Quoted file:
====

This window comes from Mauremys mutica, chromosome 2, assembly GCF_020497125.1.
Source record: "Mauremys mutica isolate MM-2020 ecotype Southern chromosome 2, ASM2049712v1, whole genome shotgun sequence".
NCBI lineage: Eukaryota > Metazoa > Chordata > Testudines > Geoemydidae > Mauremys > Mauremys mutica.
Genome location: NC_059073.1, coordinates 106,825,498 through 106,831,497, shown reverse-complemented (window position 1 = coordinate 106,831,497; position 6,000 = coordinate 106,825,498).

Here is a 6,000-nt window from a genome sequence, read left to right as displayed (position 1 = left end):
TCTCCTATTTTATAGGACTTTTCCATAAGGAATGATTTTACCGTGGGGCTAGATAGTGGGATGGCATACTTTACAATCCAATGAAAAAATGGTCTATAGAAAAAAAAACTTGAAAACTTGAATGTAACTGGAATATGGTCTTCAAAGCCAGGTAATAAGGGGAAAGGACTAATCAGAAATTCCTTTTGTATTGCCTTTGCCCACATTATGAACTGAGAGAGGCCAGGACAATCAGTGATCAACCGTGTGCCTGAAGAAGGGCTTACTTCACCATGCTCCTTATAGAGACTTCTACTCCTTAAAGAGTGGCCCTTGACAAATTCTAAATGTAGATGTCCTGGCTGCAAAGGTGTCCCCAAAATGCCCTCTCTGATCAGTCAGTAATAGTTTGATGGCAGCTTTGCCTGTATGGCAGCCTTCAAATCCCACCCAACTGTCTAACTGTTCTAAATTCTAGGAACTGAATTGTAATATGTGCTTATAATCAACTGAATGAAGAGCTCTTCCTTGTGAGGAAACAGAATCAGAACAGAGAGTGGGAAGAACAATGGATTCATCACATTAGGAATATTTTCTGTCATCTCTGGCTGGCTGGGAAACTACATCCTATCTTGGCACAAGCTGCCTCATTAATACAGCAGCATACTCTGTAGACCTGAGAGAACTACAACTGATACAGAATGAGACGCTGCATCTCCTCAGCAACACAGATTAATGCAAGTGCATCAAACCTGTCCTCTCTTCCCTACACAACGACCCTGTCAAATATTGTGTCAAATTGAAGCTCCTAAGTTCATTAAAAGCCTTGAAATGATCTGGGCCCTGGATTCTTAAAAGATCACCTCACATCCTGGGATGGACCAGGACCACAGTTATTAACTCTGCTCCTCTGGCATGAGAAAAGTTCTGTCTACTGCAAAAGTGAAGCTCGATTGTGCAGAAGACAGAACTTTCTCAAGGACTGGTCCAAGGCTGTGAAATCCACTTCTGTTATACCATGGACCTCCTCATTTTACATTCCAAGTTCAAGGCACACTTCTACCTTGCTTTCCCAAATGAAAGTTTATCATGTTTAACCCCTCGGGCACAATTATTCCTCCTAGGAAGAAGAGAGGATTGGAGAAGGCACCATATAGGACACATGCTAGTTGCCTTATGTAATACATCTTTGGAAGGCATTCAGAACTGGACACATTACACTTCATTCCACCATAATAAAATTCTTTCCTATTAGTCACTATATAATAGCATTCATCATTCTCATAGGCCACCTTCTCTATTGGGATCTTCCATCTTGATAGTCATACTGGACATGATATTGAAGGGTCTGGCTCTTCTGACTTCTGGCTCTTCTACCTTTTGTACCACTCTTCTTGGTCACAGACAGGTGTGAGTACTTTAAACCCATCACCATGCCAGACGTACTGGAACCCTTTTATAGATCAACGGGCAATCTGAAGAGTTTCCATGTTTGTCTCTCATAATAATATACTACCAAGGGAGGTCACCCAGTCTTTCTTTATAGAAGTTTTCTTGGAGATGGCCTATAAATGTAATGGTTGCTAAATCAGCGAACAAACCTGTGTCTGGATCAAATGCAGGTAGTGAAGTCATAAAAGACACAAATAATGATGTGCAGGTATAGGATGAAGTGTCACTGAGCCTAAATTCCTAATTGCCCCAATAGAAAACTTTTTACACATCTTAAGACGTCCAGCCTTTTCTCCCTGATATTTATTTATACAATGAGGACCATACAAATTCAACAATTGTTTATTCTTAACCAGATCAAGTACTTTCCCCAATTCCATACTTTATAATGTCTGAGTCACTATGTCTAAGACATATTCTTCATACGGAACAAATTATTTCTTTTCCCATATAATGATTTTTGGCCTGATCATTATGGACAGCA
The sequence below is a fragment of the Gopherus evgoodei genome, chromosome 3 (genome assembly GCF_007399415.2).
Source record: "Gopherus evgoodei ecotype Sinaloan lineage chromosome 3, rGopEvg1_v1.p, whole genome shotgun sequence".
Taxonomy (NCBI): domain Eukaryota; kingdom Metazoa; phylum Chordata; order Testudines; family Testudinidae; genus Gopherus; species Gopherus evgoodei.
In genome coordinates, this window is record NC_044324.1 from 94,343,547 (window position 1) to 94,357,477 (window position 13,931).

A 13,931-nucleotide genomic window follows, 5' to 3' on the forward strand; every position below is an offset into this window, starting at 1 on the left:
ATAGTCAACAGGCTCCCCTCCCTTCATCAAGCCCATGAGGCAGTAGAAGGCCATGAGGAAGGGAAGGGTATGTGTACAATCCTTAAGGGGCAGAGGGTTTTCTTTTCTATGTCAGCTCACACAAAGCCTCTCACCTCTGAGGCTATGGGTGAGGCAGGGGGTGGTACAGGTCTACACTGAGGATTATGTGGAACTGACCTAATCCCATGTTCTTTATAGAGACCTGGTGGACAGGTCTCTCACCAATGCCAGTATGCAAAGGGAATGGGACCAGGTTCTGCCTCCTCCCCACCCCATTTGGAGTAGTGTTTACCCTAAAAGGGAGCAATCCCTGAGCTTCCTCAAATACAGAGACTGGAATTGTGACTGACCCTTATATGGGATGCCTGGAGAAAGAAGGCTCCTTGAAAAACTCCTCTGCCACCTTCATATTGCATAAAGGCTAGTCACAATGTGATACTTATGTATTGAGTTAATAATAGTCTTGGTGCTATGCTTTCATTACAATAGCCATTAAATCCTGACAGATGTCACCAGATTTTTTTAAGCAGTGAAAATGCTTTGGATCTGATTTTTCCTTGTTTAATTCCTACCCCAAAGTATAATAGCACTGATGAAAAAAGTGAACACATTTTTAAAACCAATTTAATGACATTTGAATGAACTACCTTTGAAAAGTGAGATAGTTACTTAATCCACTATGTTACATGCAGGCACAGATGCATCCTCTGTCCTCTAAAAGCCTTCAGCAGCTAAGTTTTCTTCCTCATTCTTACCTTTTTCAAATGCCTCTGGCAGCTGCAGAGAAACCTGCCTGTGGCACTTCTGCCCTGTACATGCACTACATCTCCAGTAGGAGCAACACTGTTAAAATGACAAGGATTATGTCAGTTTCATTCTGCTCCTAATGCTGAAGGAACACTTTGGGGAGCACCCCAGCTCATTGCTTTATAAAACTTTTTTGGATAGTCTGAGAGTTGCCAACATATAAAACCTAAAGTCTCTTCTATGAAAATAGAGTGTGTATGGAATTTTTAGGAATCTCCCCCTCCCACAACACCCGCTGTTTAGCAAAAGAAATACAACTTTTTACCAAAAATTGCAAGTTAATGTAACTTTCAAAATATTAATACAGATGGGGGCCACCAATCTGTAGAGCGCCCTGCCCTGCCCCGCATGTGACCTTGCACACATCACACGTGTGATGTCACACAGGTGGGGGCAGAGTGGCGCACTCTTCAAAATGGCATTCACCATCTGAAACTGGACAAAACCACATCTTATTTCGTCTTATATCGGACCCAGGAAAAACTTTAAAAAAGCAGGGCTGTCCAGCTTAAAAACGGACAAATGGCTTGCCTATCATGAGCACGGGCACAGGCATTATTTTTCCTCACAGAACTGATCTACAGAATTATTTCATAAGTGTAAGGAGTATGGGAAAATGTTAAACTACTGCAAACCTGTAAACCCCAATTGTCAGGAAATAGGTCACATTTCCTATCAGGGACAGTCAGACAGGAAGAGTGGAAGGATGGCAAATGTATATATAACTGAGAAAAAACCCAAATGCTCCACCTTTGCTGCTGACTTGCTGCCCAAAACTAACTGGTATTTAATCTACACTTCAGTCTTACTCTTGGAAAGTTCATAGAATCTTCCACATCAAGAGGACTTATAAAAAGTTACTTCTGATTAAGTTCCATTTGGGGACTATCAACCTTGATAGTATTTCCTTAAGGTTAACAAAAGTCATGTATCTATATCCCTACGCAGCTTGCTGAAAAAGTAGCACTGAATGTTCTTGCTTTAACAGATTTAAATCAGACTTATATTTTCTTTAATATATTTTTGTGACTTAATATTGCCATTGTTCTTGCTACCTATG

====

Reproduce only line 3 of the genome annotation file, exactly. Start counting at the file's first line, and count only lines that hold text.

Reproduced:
NCBI lineage: Eukaryota > Metazoa > Chordata > Testudines > Geoemydidae > Mauremys > Mauremys mutica.